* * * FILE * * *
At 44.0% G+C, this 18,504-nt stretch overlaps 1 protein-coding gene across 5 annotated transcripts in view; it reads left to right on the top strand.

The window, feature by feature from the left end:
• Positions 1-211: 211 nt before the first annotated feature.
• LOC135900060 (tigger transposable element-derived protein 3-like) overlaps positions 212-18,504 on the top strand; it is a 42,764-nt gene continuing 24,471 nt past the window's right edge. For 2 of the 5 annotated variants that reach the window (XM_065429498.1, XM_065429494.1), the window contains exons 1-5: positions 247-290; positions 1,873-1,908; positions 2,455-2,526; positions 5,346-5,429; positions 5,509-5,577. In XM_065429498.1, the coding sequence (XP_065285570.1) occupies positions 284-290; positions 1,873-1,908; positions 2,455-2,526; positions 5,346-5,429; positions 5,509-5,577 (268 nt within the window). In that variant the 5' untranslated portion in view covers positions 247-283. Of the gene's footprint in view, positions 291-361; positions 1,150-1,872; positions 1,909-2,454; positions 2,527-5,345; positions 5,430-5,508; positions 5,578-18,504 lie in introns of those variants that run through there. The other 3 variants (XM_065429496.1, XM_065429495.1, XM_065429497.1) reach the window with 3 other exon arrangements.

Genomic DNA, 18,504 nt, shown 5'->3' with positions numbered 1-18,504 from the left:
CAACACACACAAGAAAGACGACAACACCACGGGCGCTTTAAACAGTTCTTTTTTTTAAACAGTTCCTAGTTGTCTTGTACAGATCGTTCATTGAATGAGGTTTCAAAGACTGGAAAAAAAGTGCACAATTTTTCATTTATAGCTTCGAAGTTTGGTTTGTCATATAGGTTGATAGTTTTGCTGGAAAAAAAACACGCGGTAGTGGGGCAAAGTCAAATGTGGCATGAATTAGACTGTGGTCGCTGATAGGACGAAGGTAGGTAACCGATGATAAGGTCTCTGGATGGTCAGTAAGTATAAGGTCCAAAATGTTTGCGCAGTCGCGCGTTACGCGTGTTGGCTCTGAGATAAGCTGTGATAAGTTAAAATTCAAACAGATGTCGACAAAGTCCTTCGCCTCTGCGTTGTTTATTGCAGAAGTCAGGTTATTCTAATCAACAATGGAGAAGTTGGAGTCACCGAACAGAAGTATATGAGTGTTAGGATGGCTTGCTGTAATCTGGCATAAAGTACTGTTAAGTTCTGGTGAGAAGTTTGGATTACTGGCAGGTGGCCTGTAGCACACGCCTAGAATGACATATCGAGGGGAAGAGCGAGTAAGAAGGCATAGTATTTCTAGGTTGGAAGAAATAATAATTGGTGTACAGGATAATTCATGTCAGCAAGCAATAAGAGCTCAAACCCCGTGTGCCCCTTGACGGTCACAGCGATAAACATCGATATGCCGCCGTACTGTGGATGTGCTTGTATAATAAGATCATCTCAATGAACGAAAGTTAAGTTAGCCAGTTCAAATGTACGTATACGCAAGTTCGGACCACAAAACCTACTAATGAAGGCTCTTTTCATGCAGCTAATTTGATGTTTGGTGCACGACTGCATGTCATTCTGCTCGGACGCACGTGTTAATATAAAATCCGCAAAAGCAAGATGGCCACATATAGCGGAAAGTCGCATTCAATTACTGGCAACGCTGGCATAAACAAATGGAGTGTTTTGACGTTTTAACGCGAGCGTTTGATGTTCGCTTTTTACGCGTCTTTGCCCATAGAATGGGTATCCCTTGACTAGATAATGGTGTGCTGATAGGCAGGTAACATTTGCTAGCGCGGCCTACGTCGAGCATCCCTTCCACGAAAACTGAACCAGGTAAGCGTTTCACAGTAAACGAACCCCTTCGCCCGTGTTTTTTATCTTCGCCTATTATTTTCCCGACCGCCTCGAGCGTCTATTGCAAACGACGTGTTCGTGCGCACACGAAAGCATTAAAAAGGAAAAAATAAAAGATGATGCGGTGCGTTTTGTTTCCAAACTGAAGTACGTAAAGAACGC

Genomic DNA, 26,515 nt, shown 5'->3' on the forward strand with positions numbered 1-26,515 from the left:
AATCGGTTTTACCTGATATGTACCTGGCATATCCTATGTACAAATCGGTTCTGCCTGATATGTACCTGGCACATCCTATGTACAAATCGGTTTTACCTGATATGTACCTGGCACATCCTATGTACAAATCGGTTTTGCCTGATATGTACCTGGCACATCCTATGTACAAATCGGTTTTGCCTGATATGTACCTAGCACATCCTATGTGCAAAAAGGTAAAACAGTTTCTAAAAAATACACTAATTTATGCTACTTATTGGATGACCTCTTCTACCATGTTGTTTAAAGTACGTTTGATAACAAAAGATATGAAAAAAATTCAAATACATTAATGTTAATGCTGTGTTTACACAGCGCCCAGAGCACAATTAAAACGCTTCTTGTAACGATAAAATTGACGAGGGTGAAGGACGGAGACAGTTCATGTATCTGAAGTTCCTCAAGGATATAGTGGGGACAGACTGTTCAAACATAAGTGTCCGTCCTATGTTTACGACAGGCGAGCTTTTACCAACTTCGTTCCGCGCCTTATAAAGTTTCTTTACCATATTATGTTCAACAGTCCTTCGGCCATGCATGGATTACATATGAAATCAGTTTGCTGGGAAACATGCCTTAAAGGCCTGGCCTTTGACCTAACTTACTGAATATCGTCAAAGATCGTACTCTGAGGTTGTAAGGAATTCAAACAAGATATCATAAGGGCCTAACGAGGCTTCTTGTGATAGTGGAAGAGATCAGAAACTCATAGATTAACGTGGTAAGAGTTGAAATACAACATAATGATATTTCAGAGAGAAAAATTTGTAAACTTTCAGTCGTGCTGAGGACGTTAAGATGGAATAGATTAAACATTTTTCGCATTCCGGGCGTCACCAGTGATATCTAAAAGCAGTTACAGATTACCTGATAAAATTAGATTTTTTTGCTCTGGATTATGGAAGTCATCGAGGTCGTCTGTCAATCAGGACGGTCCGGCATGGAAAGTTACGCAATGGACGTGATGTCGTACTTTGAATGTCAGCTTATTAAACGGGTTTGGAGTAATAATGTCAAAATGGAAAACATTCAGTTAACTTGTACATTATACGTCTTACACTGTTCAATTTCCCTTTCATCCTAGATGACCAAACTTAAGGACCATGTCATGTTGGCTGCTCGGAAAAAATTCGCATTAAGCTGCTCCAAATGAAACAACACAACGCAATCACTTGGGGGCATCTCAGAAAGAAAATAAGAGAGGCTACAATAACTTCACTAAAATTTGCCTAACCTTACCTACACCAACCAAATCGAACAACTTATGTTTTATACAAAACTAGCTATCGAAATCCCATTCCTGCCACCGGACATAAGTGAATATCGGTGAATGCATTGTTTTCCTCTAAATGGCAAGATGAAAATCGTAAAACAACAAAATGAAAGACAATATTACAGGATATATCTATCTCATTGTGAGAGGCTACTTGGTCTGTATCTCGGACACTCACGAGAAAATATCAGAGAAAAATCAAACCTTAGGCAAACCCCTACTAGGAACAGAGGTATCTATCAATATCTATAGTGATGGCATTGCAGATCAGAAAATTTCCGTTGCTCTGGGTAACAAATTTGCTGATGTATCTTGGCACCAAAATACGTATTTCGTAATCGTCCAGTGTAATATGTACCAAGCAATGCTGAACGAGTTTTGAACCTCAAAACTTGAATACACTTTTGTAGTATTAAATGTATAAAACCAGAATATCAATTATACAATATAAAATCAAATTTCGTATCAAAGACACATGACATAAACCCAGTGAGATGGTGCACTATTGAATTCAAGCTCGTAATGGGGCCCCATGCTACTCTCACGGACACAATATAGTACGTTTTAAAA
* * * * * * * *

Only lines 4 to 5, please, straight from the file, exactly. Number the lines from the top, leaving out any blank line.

• LOC135900060 (tigger transposable element-derived protein 3-like) overlaps positions 212-18,504 on the top strand; it is a 42,764-nt gene continuing 24,471 nt past the window's right edge. For 2 of the 5 annotated variants that reach the window (XM_065429498.1, XM_065429494.1), the window contains exons 1-5: positions 247-290; positions 1,873-1,908; positions 2,455-2,526; positions 5,346-5,429; positions 5,509-5,577. In XM_065429498.1, the coding sequence (XP_065285570.1) occupies positions 284-290; positions 1,873-1,908; positions 2,455-2,526; positions 5,346-5,429; positions 5,509-5,577 (268 nt within the window). In that variant the 5' untranslated portion in view covers positions 247-283. Of the gene's footprint in view, positions 291-361; positions 1,150-1,872; positions 1,909-2,454; positions 2,527-5,345; positions 5,430-5,508; positions 5,578-18,504 lie in introns of those variants that run through there. The other 3 variants (XM_065429496.1, XM_065429495.1, XM_065429497.1) reach the window with 3 other exon arrangements.

Genomic DNA, 18,504 nt, shown 5'->3' with positions numbered 1-18,504 from the left: